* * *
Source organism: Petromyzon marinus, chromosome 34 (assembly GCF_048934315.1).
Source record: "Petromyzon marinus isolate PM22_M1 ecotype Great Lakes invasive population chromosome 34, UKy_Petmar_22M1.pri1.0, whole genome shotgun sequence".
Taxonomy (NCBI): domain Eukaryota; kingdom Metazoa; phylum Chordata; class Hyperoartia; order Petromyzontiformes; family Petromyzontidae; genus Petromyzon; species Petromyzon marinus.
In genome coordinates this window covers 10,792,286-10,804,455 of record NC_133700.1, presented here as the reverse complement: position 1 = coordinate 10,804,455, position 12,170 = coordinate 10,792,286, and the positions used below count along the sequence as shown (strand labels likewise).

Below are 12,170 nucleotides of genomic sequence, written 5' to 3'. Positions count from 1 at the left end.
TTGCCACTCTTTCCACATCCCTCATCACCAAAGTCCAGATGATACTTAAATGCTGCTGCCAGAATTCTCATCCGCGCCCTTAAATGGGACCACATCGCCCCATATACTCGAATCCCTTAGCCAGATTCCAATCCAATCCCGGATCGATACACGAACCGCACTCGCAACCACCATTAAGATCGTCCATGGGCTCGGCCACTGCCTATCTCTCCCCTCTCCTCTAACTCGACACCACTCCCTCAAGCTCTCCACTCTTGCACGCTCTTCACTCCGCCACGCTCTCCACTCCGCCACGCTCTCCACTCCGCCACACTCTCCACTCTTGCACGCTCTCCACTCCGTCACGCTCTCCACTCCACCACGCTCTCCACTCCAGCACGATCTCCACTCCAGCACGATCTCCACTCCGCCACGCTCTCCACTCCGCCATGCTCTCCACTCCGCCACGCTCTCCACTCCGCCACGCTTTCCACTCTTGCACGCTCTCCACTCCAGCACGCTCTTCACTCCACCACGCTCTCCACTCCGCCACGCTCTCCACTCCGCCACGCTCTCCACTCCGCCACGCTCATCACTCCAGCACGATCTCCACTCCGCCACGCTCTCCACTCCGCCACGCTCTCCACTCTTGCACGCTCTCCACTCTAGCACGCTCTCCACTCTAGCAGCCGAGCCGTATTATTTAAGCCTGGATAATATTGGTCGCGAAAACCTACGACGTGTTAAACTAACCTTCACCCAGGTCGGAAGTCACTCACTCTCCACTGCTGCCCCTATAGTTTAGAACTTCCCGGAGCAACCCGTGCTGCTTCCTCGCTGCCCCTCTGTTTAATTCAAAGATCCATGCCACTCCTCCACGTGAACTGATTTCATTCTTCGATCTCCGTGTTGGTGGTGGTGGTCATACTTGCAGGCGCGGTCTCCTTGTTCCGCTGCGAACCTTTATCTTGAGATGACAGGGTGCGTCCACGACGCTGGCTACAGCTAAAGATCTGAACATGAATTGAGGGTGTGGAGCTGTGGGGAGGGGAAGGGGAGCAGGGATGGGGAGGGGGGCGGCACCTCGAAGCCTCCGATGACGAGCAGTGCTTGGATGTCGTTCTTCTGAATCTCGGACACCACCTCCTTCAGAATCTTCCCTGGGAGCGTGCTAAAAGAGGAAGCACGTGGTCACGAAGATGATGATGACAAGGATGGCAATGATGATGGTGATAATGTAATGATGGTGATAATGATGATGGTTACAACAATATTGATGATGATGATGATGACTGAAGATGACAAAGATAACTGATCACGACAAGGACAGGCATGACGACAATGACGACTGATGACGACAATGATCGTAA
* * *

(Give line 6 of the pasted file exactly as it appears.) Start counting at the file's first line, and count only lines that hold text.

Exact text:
TTGCCACTCTTTCCACATCCCTCATCACCAAAGTCCAGATGATACTTAAATGCTGCTGCCAGAATTCTCATCCGCGCCCTTAAATGGGACCACATCGCCCCATATACTCGAATCCCTTAGCCAGATTCCAATCCAATCCCGGATCGATACACGAACCGCACTCGCAACCACCATTAAGATCGTCCATGGGCTCGGCCACTGCCTATCTCTCCCCTCTCCTCTAACTCGACACCACTCCCTCAAGCTCTCCACTCTTGCACGCTCTTCACTCCGCCACGCTCTCCACTCCGCCACGCTCTCCACTCCGCCACACTCTCCACTCTTGCACGCTCTCCACTCCGTCACGCTCTCCACTCCACCACGCTCTCCACTCCAGCACGATCTCCACTCCAGCACGATCTCCACTCCGCCACGCTCTCCACTCCGCCATGCTCTCCACTCCGCCACGCTCTCCACTCCGCCACGCTTTCCACTCTTGCACGCTCTCCACTCCAGCACGCTCTTCACTCCACCACGCTCTCCACTCCGCCACGCTCTCCACTCCGCCACGCTCTCCACTCCGCCACGCTCATCACTCCAGCACGATCTCCACTCCGCCACGCTCTCCACTCCGCCACGCTCTCCACTCTTGCACGCTCTCCACTCTAGCACGCTCTCCACTCTAGCAGCCGAGCCGTATTATTTAAGCCTGGATAATATTGGTCGCGAAAACCTACGACGTGTTAAACTAACCTTCACCCAGGTCGGAAGTCACTCACTCTCCACTGCTGCCCCTATAGTTTAGAACTTCCCGGAGCAACCCGTGCTGCTTCCTCGCTGCCCCTCTGTTTAATTCAAAGATCCATGCCACTCCTCCACGTGAACTGATTTCATTCTTCGATCTCCGTGTTGGTGGTGGTGGTCATACTTGCAGGCGCGGTCTCCTTGTTCCGCTGCGAACCTTTATCTTGAGATGACAGGGTGCGTCCACGACGCTGGCTACAGCTAAAGATCTGAACATGAATTGAGGGTGTGGAGCTGTGGGGAGGGGAAGGGGAGCAGGGATGGGGAGGGGGGCGGCACCTCGAAGCCTCCGATGACGAGCAGTGCTTGGATGTCGTTCTTCTGAATCTCGGACACCACCTCCTTCAGAATCTTCCCTGGGAGCGTGCTAAAAGAGGAAGCACGTGGTCACGAAGATGATGATGACAAGGATGGCAATGATGATGGTGATAATGTAATGATGGTGATAATGATGATGGTTACAACAATATTGATGATGATGATGATGACTGAAGATGACAAAGATAACTGATCACGACAAGGACAGGCATGACGACAATGACGACTGATGACGACAATGATCGTAA